Julia Lohmann

At last! Ravishing Beasts revealed: The backstory and related controversies

Tomorrow night marks the opening of our latest exhibit, Ravishing Beasts. Long time coming. Most exhibits take years to plan and execute. In a way, this one has taken decades. Some of the animals and specimens on view haven’t been on public display in half a century; others were acquired and have remained in storage ever since. Credit our guest curator Rachel Poliquin for bringing new life to this historic, eclectic collection. Ravishing Beasts features some 110 species, representing two-thirds of MOV’s natural-history collection. The opening party starts tomorrow at 7 p.m. For details and tickets, click here.

In the exhibit, Poliquin presents a thorough analysis of taxidermy, from its origins to its future relevance, and devotes much space to its current cultural moment in art and design. Taxidermy might not appear an obvious design trend at first, but once alerted to it you start to notice it everywhere from Cactus Club restaurants (note the head trophy mounted over the fireplace in most locations), to contemporary art (George Vergette’s Waning Light is featured in the exhibit), to local design (Pemberton-based Pamela Beattie fashions reclaimed furs into upholstered furniture in homage to B.C.’s pioneer past. Interestingly, her husband is a taxidermy enthusiast with an extensive bird collection. The natural world figures prominently in their home. Click here for details on her design practice.).

Taxidermy is not easily described, running the gamut from strange to profound to provocative to kitschy to offensive. Example: In the latest issue of T magazineThe New York Times’ style magazine, Julia Lohmann is interviewed. The London artist and designer is best known for her piece “Cowbench” (pictured left) in which a single cowhide is “stretched over a  framework to look like the live animal that gave up its skin for us. Except that the cow is without a head. Or legs… It is a depiction of a cow, made of a cow.” In her design “Ruminant Bloom,” a preserved cow stomach is used as a lamp shade. Her stool “Lasting Void” uses a cast of a calf’s internal cavity after it’s been gutted.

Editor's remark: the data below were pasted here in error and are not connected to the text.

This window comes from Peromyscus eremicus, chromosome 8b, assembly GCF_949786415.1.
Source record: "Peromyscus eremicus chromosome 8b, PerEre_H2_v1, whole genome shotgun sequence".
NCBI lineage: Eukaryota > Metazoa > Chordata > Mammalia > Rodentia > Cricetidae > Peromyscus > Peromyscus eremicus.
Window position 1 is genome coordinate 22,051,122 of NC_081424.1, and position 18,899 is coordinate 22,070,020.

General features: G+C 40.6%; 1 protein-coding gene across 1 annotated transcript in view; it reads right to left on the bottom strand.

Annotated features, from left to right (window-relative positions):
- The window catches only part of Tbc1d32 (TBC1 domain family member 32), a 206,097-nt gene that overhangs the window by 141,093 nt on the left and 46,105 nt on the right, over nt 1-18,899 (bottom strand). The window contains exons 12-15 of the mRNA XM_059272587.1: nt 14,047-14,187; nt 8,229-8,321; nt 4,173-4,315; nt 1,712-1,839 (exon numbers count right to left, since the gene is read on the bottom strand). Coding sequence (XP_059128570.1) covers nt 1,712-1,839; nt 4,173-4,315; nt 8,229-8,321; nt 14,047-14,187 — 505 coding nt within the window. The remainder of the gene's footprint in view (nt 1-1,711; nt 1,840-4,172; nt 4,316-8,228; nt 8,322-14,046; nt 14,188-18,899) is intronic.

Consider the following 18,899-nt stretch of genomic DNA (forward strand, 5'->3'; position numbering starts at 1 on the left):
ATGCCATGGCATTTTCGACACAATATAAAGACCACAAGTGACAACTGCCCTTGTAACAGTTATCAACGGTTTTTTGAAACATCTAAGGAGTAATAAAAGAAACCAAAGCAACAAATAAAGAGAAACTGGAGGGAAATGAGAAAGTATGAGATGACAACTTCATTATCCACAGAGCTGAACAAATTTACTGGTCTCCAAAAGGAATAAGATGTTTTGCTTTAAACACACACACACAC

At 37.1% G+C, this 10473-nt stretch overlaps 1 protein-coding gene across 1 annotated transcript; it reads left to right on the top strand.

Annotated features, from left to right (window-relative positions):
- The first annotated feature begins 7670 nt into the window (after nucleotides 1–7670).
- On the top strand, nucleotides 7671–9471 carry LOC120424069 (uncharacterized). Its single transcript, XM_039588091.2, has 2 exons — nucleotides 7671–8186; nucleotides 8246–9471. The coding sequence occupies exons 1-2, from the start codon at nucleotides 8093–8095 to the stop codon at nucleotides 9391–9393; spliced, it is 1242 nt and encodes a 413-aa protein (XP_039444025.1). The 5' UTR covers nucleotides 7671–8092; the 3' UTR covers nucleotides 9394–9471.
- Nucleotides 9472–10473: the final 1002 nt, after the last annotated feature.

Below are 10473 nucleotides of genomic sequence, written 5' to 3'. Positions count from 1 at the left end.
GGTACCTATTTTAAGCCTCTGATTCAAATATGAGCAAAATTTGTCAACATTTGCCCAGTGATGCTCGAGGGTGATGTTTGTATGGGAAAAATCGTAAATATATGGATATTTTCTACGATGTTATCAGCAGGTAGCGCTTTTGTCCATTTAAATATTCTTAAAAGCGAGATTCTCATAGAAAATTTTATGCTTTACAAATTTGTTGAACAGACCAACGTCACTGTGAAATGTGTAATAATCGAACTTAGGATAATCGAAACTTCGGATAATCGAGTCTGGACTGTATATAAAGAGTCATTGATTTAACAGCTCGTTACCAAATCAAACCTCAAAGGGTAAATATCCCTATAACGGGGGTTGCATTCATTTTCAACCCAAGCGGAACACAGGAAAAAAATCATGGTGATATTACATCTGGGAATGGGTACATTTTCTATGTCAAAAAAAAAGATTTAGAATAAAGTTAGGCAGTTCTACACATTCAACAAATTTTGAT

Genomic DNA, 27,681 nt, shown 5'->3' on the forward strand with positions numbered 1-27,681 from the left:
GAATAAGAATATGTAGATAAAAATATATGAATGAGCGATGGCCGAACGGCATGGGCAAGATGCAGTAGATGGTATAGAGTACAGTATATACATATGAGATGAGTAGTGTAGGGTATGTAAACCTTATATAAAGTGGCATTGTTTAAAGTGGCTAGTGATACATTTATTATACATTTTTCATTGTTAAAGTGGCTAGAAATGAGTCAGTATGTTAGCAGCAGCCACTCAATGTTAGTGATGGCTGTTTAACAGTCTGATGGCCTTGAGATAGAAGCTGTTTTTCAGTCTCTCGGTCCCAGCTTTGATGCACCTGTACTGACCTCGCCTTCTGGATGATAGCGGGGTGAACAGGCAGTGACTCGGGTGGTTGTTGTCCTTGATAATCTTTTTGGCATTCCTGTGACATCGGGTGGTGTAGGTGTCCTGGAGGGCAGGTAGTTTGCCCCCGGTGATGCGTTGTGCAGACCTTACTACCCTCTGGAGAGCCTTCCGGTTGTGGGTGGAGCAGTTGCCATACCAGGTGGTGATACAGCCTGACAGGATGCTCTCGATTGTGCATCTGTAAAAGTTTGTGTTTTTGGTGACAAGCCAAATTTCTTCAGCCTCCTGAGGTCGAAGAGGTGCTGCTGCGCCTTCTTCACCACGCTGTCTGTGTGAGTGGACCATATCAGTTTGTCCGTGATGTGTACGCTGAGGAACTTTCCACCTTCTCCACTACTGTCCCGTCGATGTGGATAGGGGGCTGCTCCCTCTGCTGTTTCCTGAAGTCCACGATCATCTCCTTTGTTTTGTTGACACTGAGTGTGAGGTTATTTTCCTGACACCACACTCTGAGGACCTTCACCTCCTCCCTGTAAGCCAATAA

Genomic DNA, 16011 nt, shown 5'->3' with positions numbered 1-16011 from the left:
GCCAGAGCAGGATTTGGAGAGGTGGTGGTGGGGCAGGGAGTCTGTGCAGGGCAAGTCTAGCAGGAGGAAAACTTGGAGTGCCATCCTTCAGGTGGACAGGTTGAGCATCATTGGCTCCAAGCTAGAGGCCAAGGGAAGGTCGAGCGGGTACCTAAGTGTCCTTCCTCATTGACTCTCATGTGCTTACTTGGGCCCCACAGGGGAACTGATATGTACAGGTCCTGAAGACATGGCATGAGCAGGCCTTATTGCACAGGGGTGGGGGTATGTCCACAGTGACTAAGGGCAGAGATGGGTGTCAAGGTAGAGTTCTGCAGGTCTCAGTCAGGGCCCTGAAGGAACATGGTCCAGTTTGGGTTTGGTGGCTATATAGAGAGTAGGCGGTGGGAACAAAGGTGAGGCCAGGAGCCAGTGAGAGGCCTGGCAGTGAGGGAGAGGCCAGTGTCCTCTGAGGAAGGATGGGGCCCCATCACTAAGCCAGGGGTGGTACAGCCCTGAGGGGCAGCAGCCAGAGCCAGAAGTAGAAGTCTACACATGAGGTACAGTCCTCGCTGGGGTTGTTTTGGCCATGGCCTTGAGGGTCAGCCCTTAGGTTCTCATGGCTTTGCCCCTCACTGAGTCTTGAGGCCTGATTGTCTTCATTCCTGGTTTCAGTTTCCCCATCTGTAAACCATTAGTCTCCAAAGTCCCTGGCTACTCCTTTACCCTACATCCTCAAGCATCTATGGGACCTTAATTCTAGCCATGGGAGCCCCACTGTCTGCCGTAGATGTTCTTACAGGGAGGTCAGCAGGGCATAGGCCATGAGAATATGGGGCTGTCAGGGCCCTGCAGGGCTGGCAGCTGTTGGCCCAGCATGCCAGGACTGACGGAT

Lohmann’s work inspires much controversy, even outright hatred. For her, the outcry is the ultimate hypocrisy. “You kill and cut up a cow and people are outraged,” she is quoted as saying in the piece. “Yet we do that every day. And what percentage of that meat is being thrown away?” For her, the point is to mark the transition from animal to product—and shake up our comfort level. “The transition point is not the killing, or when you take the organs out—we still have emotions for the animal then. It’s only when it’s cut up that it becomes steak, and we feel detached.” (Read the rest of the article here.)

Poliquin, too, has encountered a backlash in her research and documentation of taxidermy (she is currently at work a Ph.D. on the subject through the Massachusetts Institute of Technology and will publish a book entitled Taxidermy and Longing next year). Her question is this: Is taxidermy more honest to animal form than fashion or art? Interestingly, one of her least favourite pieces in the show is a stool made from an elephant’s foot because the animal was dissected for the design. She sees Ravishing Beasts as a “question show,” and an opportunity to not only explore the related, and many, controversies, but also to see taxidermy in a new way. “Taxidermy isn’t just about death. Its history is rooted in the wonder and beauty of nature. It reveals much about us, and how we see nature in the world.” For Vancouverites, it’s also a chance to see a collection largely donated by local residents. This is a window into the city’s and the Museum’s past. Much more to come on all of this in the coming weeks.

Image credits (from top to bottom): Rachel Poliquin and Julia Lohmann

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